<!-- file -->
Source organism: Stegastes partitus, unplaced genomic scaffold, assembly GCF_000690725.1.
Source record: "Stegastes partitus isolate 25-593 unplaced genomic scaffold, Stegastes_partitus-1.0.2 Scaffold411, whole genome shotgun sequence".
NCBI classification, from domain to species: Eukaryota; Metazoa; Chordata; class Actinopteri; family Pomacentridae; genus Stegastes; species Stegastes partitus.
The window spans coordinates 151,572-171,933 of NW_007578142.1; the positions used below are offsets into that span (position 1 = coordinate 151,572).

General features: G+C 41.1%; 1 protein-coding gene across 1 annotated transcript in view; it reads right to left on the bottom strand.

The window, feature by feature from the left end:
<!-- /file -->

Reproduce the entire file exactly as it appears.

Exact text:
Source organism: Stegastes partitus, unplaced genomic scaffold, assembly GCF_000690725.1.
Source record: "Stegastes partitus isolate 25-593 unplaced genomic scaffold, Stegastes_partitus-1.0.2 Scaffold411, whole genome shotgun sequence".
NCBI classification, from domain to species: Eukaryota; Metazoa; Chordata; class Actinopteri; family Pomacentridae; genus Stegastes; species Stegastes partitus.
The window spans coordinates 151,572-171,933 of NW_007578142.1; the positions used below are offsets into that span (position 1 = coordinate 151,572).

General features: G+C 41.1%; 1 protein-coding gene across 1 annotated transcript in view; it reads right to left on the bottom strand.

The window, feature by feature from the left end: